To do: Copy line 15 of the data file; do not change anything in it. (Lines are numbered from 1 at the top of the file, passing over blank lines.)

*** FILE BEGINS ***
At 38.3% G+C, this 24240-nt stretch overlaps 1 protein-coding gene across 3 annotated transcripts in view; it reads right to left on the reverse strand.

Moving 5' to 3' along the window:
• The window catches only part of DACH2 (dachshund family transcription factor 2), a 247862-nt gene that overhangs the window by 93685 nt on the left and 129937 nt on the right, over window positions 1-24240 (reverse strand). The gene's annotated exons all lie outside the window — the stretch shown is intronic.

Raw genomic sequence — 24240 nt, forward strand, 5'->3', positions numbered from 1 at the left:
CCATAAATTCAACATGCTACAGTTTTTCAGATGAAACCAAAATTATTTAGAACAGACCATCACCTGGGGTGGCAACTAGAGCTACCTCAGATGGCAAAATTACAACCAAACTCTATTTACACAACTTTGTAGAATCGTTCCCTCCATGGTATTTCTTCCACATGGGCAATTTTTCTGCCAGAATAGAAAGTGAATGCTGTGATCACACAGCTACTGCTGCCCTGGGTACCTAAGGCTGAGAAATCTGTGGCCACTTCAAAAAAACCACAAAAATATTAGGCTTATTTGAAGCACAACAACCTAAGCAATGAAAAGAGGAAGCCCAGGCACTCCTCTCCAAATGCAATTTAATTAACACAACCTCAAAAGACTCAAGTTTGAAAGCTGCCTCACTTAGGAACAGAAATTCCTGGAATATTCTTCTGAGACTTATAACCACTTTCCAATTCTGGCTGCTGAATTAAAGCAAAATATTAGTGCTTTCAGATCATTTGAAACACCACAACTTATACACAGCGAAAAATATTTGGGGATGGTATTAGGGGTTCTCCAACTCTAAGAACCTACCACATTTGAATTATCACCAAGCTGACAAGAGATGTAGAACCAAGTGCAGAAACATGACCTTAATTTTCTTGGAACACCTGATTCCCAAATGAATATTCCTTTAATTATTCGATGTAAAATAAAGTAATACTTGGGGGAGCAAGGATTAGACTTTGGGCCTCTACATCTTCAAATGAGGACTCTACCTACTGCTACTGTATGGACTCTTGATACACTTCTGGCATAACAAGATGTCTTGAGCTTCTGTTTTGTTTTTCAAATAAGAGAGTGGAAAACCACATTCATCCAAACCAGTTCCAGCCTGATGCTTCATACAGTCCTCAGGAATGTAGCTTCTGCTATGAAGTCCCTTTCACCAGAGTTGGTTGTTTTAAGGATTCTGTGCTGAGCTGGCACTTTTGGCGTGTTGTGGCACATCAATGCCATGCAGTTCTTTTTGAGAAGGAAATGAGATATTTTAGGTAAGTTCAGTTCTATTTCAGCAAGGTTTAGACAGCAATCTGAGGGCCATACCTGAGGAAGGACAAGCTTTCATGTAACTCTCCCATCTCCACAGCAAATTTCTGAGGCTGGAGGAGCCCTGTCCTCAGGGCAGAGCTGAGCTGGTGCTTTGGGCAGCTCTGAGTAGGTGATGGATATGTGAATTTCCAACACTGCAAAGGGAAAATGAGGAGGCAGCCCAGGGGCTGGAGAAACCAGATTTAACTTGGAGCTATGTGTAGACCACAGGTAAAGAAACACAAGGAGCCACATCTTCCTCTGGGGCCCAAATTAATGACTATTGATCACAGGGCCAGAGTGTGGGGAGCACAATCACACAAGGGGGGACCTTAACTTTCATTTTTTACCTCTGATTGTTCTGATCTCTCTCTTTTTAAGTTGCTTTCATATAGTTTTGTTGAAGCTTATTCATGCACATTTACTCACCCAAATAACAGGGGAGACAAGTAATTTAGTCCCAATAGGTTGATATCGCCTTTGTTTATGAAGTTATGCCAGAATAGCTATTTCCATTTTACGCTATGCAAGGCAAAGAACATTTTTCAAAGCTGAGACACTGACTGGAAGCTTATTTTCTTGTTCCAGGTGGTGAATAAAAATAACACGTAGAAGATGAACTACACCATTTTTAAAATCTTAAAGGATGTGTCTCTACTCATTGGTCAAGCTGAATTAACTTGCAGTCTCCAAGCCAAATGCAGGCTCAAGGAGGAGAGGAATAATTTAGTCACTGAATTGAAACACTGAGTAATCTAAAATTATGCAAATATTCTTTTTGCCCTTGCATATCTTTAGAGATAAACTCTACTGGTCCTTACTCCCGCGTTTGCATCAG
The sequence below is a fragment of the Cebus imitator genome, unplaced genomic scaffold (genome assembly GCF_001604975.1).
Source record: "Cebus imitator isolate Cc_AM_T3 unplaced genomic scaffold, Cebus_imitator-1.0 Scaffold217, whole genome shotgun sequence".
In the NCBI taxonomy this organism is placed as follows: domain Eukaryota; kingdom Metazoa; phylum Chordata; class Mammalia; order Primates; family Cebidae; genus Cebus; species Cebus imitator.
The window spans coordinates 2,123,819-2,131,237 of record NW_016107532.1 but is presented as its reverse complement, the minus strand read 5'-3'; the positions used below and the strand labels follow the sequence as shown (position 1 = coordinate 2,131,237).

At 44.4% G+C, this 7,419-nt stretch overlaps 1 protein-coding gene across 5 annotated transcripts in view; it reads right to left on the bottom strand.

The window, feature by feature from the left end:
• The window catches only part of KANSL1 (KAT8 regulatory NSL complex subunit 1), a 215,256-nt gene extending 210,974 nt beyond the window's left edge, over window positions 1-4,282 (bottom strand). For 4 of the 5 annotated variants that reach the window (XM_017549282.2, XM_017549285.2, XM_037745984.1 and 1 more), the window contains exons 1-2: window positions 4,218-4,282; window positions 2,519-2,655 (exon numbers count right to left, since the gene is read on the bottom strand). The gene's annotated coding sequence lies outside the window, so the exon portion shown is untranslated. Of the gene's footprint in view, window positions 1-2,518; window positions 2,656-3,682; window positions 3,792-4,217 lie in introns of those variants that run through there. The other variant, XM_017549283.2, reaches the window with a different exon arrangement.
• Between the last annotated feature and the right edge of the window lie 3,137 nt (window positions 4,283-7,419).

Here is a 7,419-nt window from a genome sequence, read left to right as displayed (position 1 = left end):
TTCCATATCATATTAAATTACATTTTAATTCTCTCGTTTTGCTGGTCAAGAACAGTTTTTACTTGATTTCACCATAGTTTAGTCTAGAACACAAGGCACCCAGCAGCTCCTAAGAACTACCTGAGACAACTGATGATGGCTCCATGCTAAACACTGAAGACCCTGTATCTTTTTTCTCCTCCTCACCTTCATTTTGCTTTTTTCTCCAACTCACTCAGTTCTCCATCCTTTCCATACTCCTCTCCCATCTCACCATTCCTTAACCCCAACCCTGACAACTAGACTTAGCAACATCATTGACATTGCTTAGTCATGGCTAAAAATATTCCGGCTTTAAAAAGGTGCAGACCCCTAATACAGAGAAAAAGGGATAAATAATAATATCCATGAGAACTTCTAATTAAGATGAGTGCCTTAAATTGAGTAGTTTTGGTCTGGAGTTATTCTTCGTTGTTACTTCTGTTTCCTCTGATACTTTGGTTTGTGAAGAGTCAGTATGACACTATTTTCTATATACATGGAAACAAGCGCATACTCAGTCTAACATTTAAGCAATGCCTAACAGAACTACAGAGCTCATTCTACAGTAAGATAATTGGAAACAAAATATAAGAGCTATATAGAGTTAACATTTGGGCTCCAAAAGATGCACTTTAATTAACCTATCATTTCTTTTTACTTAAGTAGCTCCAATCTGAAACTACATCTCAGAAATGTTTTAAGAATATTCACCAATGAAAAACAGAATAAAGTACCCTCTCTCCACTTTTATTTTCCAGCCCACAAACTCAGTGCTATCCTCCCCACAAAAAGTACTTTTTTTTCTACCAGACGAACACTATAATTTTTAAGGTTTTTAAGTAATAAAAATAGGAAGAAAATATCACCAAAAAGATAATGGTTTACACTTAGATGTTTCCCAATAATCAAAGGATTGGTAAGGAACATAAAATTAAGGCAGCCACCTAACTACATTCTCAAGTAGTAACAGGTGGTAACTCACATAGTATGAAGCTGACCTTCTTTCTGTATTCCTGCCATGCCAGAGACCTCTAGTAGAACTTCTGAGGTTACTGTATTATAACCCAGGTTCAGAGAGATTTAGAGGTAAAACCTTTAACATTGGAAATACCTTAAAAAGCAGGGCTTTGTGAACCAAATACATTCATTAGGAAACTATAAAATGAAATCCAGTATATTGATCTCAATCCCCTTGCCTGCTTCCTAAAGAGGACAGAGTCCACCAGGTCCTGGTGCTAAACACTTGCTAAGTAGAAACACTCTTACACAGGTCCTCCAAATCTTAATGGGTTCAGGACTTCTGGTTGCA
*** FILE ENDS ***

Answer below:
TTCCATATCATATTAAATTACATTTTAATTCTCTCGTTTTGCTGGTCAAGAACAGTTTTTACTTGATTTCACCATAGTTTAGTCTAGAACACAAGGCACCCAGCAGCTCCTAAGAACTACCTGAGACAACTGATGATGGCTCCATGCTAAACACTGAAGACCCTGTATCTTTTTTCTCCTCCTCACCTTCATTTTGCTTTTTTCTCCAACTCACTCAGTTCTCCATCCTTTCCATACTCCTCTCCCATCTCACCATTCCTTAACCCCAACCCTGACAACTAGACTTAGCAACATCATTGACATTGCTTAGTCATGGCTAAAAATATTCCGGCTTTAAAAAGGTGCAGACCCCTAATACAGAGAAAAAGGGATAAATAATAATATCCATGAGAACTTCTAATTAAGATGAGTGCCTTAAATTGAGTAGTTTTGGTCTGGAGTTATTCTTCGTTGTTACTTCTGTTTCCTCTGATACTTTGGTTTGTGAAGAGTCAGTATGACACTATTTTCTATATACATGGAAACAAGCGCATACTCAGTCTAACATTTAAGCAATGCCTAACAGAACTACAGAGCTCATTCTACAGTAAGATAATTGGAAACAAAATATAAGAGCTATATAGAGTTAACATTTGGGCTCCAAAAGATGCACTTTAATTAACCTATCATTTCTTTTTACTTAAGTAGCTCCAATCTGAAACTACATCTCAGAAATGTTTTAAGAATATTCACCAATGAAAAACAGAATAAAGTACCCTCTCTCCACTTTTATTTTCCAGCCCACAAACTCAGTGCTATCCTCCCCACAAAAAGTACTTTTTTTTCTACCAGACGAACACTATAATTTTTAAGGTTTTTAAGTAATAAAAATAGGAAGAAAATATCACCAAAAAGATAATGGTTTACACTTAGATGTTTCCCAATAATCAAAGGATTGGTAAGGAACATAAAATTAAGGCAGCCACCTAACTACATTCTCAAGTAGTAACAGGTGGTAACTCACATAGTATGAAGCTGACCTTCTTTCTGTATTCCTGCCATGCCAGAGACCTCTAGTAGAACTTCTGAGGTTACTGTATTATAACCCAGGTTCAGAGAGATTTAGAGGTAAAACCTTTAACATTGGAAATACCTTAAAAAGCAGGGCTTTGTGAACCAAATACATTCATTAGGAAACTATAAAATGAAATCCAGTATATTGATCTCAATCCCCTTGCCTGCTTCCTAAAGAGGACAGAGTCCACCAGGTCCTGGTGCTAAACACTTGCTAAGTAGAAACACTCTTACACAGGTCCTCCAAATCTTAATGGGTTCAGGACTTCTGGTTGCA